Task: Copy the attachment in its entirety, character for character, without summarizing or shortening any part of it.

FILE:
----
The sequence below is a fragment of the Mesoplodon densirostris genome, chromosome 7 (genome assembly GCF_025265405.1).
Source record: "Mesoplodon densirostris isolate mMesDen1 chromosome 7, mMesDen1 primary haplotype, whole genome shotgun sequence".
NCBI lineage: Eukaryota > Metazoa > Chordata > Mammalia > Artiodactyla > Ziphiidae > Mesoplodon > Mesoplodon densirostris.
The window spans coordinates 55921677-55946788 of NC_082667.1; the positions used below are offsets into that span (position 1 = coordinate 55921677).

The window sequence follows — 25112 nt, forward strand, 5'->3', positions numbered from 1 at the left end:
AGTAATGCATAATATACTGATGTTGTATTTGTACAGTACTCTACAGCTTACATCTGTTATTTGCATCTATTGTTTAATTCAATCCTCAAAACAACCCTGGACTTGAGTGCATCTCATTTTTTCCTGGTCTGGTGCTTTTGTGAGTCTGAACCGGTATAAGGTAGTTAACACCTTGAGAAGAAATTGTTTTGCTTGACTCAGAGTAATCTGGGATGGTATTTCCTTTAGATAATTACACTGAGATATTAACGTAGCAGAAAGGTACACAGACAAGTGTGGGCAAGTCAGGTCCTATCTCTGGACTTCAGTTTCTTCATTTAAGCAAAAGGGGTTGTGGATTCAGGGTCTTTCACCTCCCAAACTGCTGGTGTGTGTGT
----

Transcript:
The sequence below is a fragment of the Mesoplodon densirostris genome, chromosome 7 (genome assembly GCF_025265405.1).
Source record: "Mesoplodon densirostris isolate mMesDen1 chromosome 7, mMesDen1 primary haplotype, whole genome shotgun sequence".
NCBI lineage: Eukaryota > Metazoa > Chordata > Mammalia > Artiodactyla > Ziphiidae > Mesoplodon > Mesoplodon densirostris.
The window spans coordinates 55921677-55946788 of NC_082667.1; the positions used below are offsets into that span (position 1 = coordinate 55921677).

The window sequence follows — 25112 nt, forward strand, 5'->3', positions numbered from 1 at the left end:
AGTAATGCATAATATACTGATGTTGTATTTGTACAGTACTCTACAGCTTACATCTGTTATTTGCATCTATTGTTTAATTCAATCCTCAAAACAACCCTGGACTTGAGTGCATCTCATTTTTTCCTGGTCTGGTGCTTTTGTGAGTCTGAACCGGTATAAGGTAGTTAACACCTTGAGAAGAAATTGTTTTGCTTGACTCAGAGTAATCTGGGATGGTATTTCCTTTAGATAATTACACTGAGATATTAACGTAGCAGAAAGGTACACAGACAAGTGTGGGCAAGTCAGGTCCTATCTCTGGACTTCAGTTTCTTCATTTAAGCAAAAGGGGTTGTGGATTCAGGGTCTTTCACCTCCCAAACTGCTGGTGTGTGTGT